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An X-band Bi-Directional Transmit/Receive Module for a Phased Array System in 65-nm CMOS

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An X-band Bi-Directional Transmit/Receive Module for a Phased Array System in 65-nm CMOS

Van-Viet Nguyen et al. Sensors (Basel).

Abstract

We present an X-band bi-directional transmit/receive module (TRM) for a phased array system utilized in radar-based sensor systems. The proposed module, comprising a 6-bit phase shifter, a 6-bit digital step attenuator, and bi-directional gain amplifiers, is fabricated using 65-nm CMOS technology. By constructing passive networks in the phase-shifter and the variable attenuator, the implemented TRM provides amplitude and phase control with 360° phase coverage and 5.625° as the minimum step size while the attenuation range varies from 0 to 31.5 dB with a step size of 0.5 dB. The fabricated T/R module in all of the phase shift states had RMS phase errors of less than 4° and an RMS amplitude error of less than 0.93 dB at 9⁻11 GHz. The output 1dB gain compression point (OP1dB) of the chip was 5.13 dBm at 10 GHz. The circuit occupies 3.92 × 2.44 mm² of the chip area and consumes 170 mW of DC power.

Keywords: T/R module; attenuator; bi-directional gain amplifier; phase shifter; phased array antenna; radar-based sensors.

Conflict of interest statement

The authors declare that there are no conflicts of interest.

Figures

Figure 1
Figure 1
A block diagram of the proposed X-band TRM.
Figure 2
Figure 2
A block diagram of the proposed 6-bit phase shifter.
Figure 3
Figure 3
The passive structure of the 11.25 (a) and 22.5 (b) phase shift units simulated with HFSS.
Figure 4
Figure 4
Circuit schematics of the SPDT (a) and DPDT (b) switches.
Figure 5
Figure 5
A schematic illustration of the double-well body-floating technique.
Figure 6
Figure 6
The passive structure of the SPDT (a) and DPDT (b) switches simulated with HFSS.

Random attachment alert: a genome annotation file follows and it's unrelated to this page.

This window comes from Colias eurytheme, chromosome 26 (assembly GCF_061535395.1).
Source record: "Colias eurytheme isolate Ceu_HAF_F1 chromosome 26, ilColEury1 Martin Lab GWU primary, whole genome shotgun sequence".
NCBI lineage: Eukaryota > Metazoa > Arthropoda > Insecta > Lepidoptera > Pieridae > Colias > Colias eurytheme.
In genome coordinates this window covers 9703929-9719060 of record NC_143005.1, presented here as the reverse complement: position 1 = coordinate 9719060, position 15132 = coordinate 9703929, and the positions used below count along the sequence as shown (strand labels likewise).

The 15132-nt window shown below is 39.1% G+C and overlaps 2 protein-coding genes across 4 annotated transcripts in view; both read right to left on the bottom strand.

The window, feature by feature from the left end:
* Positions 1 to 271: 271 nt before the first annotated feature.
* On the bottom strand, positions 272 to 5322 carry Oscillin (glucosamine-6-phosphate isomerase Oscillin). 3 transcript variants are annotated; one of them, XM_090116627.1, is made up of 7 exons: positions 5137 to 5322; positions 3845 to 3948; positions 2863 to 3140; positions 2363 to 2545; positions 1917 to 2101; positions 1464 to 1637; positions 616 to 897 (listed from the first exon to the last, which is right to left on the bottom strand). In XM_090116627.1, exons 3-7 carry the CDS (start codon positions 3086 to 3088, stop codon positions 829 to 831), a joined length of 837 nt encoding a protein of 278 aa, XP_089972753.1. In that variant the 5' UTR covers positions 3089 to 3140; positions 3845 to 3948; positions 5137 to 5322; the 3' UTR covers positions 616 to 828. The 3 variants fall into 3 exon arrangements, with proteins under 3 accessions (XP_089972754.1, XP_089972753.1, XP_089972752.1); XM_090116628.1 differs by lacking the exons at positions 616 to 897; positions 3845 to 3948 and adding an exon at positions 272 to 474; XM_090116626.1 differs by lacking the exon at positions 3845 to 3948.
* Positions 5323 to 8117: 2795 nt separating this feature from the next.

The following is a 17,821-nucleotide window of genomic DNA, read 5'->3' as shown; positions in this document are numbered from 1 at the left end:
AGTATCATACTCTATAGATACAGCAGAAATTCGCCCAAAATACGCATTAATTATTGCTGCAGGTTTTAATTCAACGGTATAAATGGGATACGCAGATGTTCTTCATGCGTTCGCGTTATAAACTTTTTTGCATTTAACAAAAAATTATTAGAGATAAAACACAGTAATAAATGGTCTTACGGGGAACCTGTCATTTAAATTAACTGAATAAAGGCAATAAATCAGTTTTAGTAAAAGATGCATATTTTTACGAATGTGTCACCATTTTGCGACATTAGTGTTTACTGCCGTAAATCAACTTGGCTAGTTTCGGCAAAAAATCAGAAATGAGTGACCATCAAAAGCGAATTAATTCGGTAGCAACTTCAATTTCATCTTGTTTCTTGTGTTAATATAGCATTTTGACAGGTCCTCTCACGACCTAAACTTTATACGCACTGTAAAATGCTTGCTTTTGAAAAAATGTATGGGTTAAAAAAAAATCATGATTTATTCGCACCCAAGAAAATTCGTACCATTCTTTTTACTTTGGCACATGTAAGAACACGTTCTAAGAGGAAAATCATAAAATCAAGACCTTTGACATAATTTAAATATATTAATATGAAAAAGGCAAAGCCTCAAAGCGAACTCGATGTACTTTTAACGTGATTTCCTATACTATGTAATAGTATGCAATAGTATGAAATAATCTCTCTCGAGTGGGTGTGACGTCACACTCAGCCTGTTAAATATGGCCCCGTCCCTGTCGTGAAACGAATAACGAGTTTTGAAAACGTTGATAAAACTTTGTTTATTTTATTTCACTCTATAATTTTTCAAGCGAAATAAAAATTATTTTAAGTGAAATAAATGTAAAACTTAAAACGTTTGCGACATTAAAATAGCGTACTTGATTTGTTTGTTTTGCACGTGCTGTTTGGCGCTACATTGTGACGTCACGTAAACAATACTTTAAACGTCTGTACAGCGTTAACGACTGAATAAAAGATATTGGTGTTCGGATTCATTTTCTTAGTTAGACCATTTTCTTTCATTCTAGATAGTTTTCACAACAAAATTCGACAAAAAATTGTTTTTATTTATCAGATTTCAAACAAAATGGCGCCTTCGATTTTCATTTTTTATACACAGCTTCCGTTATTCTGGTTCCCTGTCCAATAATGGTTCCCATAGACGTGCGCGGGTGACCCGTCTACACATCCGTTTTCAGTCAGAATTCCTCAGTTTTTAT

Figure 7
Figure 7
Simulated relative phase shift levels in the main states of the phase shifter block.
Figure 8
Figure 8
The RMS phase and amplitude errors in all of the phase shifter’s phase shift states.
Figure 9
Figure 9
A block diagram of the 6-bit attenuator.
Figure 10
Figure 10
A schematic of the Pi-type resistive attenuator cell (a) and simplified models of it in the OFF (b) and ON (c) states.
Figure 11
Figure 11
The simulated relative attenuation levels in the main states of the attenuator block.
Figure 12
Figure 12
The RMS phase and amplitude errors in all of the attenuator’s attenuation states.
Figure 13
Figure 13
A circuit schematic of the proposed BDGA with six stages of gain cells.
Figure 14
Figure 14
The simulated S-parameters of the BDGA.
Figure 15
Figure 15
The simulated input/output power characteristics of the BDGA.
Figure 16
Figure 16
The group delay of the BDGA at frequencies from 6–14 GHz.
Figure 17
Figure 17
A microphotograph of the X-band bi-directional transmit/receive module.
Figure 18
Figure 18
The block diagram of S-parameters, phase and attenuation response measurement setup as a function of the control bits.
Figure 19
Figure 19
The block diagram of the output power and the gain compression measurement setup as a function of the input power (AM-AM).
Figure 20
Figure 20
The measured S-parameters of the implemented TRM.
Figure 21
Figure 21
The measured noise figure of the implemented TRM.
Figure 22
Figure 22
The measured output power and gain of the implemented TRM at different frequencies.
Figure 23
Figure 23
The measured AM/PM conversion of the implemented TRM at different frequencies.
Figure 24
Figure 24
The relative phase shift levels of the fabricated TRM vs. the control bits over frequency.
Figure 25
Figure 25
The measured phase shift levels vs. ideal values at 10 GHz as a function the control bits.
Figure 26
Figure 26
The relative attenuation levels of the TRM vs. the control bits over frequency.
Figure 27
Figure 27
The measured attenuation levels vs. expected levels of the TRM at 10 GHz.
Figure 28
Figure 28
The worst RMS phase and amplitude errors vs. frequency in all of the TRM phase shift states.
Figure 29
Figure 29
The worst RMS phase and amplitude errors vs. frequency in all of the TRM attenuation states.
Figure 30
Figure 30
The phase errors of all phase shifting states at different frequencies.
Figure 31
Figure 31
The attenuation errors of all attenuating states at different frequencies.

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